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James Franco Talks 'The Broken Tower' and Addresses His Critics

Photo of Nigel M Smith By Nigel M Smith | Indiewire April 23, 2012 at 10:00AM

While waiting in a holding area for James Franco to discuss "The Broken Tower" (currently available on VOD and opening at New York's IFC Center on Friday), I can make out everything Franco's saying to another journalist in the next room, despite a closed door and office chatter around me. Franco's not in a shouting match; he's just passionately discussing the subject of his first feature to get a theatrical release, the poet Hart Crane.
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Which makes "The Broken Tower" by no means an easy sit. The abstract structure is challenging and fascinating in equal measure. I'm guessing you didn't make this with the intention of getting it seen by a wide audience; it's a thesis project. Were you wary of releasing this, in fear of polorazing your loyal fan base?

Some comments I've heard or read online…"It's a mix between art film and student film." To me, that's just a really easy way to try and describe what it is. I'm an older student for film school. I didn't need to go to film school to get movies made. I went because it put me in touch with younger filmmakers. It gave me permission to just experiment and try things. You don't need to be guided by the commercial theatrical marketplace that I've been working in as an actor.

"I know that will limit the audience for this kind of film, but I'm aware of that and responsible. I didn't make it for a huge amount of money. I let those restraints influence the style."

The film is exactly how I intended it. And I had teachers at film school who would read the script and say, "James, comes on. Give it more of a conventional arc." And I'd say, "No, I want to be loyal to Hart Crane. The way I'm going to do that is not make a traditional biopic or a Lifetime movie. The way to do that is to make it as rigorous of a viewing as reading his poetry is."

I know that will limit the audience for this kind of film, but I'm aware of that and responsible. I didn't make it for a huge amount of money. I let those restraints influence the style. I feel like it has a very intimate, but also very epic feel at the same time.

One of the things I've learned as a filmmaker is to have some aspect of the movie be something that I admire greatly, whether that's an actor I'm working with, the subject matter, or a book. That makes me raise myself to their level. In this case, it's Crane. I did it for him.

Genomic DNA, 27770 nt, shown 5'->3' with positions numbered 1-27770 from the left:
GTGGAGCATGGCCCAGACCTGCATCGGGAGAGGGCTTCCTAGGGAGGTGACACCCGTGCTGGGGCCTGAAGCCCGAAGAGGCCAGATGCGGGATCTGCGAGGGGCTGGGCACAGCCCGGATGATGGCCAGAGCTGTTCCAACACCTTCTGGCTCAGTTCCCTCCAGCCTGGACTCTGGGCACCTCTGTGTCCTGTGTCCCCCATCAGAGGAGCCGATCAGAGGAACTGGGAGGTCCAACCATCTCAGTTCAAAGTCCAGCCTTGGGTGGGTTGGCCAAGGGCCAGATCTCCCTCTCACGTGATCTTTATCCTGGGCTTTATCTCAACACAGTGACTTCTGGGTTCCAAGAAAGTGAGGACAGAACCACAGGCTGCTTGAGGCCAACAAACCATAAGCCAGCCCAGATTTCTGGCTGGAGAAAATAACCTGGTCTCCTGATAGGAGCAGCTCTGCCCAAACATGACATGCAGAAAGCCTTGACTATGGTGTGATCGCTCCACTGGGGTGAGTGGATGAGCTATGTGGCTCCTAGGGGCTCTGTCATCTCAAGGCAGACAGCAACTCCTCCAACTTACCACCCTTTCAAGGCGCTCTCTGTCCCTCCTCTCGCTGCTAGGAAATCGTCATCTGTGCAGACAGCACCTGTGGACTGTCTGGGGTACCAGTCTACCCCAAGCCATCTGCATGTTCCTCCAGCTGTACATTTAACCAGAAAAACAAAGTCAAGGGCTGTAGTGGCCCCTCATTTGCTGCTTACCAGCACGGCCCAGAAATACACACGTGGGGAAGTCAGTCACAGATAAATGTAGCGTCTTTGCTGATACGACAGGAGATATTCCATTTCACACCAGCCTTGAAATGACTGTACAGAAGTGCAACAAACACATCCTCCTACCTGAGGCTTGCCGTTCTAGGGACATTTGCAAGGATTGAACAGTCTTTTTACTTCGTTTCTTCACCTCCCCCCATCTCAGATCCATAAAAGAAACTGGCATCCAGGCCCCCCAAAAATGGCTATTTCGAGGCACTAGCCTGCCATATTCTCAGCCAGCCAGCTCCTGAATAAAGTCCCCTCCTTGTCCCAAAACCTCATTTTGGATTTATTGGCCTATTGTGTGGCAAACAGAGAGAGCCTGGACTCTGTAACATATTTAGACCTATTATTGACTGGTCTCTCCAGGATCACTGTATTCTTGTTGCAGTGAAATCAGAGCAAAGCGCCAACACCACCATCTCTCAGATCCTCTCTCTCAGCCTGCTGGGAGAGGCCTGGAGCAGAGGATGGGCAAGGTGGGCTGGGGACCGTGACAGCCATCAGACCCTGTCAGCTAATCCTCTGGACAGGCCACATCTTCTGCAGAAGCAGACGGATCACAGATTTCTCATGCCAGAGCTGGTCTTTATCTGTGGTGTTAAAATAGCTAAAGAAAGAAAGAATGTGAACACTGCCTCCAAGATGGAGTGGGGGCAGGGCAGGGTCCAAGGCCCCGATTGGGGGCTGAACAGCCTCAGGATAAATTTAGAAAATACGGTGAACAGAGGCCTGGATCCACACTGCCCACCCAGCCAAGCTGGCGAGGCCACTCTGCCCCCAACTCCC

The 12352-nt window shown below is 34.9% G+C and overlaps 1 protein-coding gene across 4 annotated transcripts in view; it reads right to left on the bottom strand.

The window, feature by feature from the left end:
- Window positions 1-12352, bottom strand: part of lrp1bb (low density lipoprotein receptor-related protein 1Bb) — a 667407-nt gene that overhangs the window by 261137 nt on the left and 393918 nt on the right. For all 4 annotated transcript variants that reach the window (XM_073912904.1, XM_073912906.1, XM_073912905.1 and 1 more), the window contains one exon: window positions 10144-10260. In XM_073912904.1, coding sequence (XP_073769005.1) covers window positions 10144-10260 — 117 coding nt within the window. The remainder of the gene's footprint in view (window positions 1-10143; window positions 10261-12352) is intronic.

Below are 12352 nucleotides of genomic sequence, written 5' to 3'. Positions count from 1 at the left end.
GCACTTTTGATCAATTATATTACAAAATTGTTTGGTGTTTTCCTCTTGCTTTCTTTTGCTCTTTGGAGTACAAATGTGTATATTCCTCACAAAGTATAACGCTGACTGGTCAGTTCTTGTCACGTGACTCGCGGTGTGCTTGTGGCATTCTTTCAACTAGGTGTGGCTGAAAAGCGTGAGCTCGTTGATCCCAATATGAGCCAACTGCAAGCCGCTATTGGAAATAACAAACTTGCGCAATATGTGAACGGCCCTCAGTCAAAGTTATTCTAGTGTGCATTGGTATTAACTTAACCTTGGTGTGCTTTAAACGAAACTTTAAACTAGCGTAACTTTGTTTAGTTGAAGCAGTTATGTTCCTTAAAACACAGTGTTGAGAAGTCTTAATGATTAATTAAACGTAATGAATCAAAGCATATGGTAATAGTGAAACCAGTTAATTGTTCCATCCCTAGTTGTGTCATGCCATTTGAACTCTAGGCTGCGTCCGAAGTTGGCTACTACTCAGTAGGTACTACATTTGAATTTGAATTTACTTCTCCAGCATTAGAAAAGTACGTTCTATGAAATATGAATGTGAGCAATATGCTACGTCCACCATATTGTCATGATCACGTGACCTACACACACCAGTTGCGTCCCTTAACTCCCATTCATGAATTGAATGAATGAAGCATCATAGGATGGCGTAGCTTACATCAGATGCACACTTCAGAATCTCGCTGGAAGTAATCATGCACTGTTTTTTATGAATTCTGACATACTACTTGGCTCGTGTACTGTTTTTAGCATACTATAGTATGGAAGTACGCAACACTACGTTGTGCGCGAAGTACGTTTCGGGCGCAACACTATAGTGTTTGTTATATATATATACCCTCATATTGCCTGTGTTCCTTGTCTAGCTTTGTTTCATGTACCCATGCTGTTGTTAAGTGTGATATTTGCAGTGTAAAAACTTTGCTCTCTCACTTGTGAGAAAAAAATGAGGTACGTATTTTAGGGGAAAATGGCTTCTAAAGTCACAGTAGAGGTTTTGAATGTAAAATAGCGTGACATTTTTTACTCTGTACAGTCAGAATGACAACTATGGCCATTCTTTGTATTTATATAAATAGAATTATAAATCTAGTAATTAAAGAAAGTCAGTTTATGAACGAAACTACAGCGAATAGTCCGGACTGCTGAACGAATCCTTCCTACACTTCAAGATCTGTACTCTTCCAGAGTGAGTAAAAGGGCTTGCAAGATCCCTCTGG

I know I might face critical response, or won't have much commercial success, like if I had made a romantic comedy. But I've been involved in the biggest commercial movies, movies that broke box-office records. I've been in movies that won Academy Awards. To me, neither of those things were goals -- the critical praise or the commercial success. It was about making something as true to the subject as I could, but not being reckless about it.

You've since directed "Child of God," an adaptation of Cormac McCarthy's novel; a film with no doubt a bigger budget and more riding on it to perform commercial wise. What did you take over from your experience making "The Broken Tower," to "Child of God"?

"Child of God" is a little bigger, but it's also a very difficult subject matter. It's about a murderer who's also a necrophiliac. But it's not a horror film. I feel like it's really a poetic psychological study. Almost like a metaphor. And so again I was thinking responsibly. I felt so honored that I got to use Cormac's book; he's probably my favorite novelist. So I wanted to rise to the occasion.

I feel like sometimes people do an injustice to people like Cormac by spending too much. People have been trying to make a "Blood Meridian" movie, but the budgets I heard were hundreds of millions. That is going to have an effect on content. Yeah, you're going to get some spectacular visuals, but one of the keys to that book is the darkness, and one of the keys to my book is the darkness. Once you have more money, you have more people invested in how it's going to play in theaters. They're not going to want that darkness. So I made it for a fairly modest budget so I could keep that integrity. I never want to do something for a low budget that will then start to take away from my subject. I'm always very careful to make sure that we still have everything we need.

The main thing: it enables to make movies I really feel would never be made otherwise. I mean, once I started making "Child of God," I heard all these stories. Sean Penn at one point had the rights and wanted to make it; Harmony Korine's wife told me she was talking to Lynne Ramsay about the book years ago, but nobody made it! And I know for a fact, Tim Blake Nelson, who's in my movie, was going to direct Penn's version. And they were trying to do it for a certain budget, because there's a big flood scene. I just thought, if that flood scene is going to prevent us from doing it, then we'll just do it in a certain way.

Just be smart about how you do it, and be aware of its potential, and then be responsible to that.

This article is related to: Interviews, James Franco, The Broken Tower






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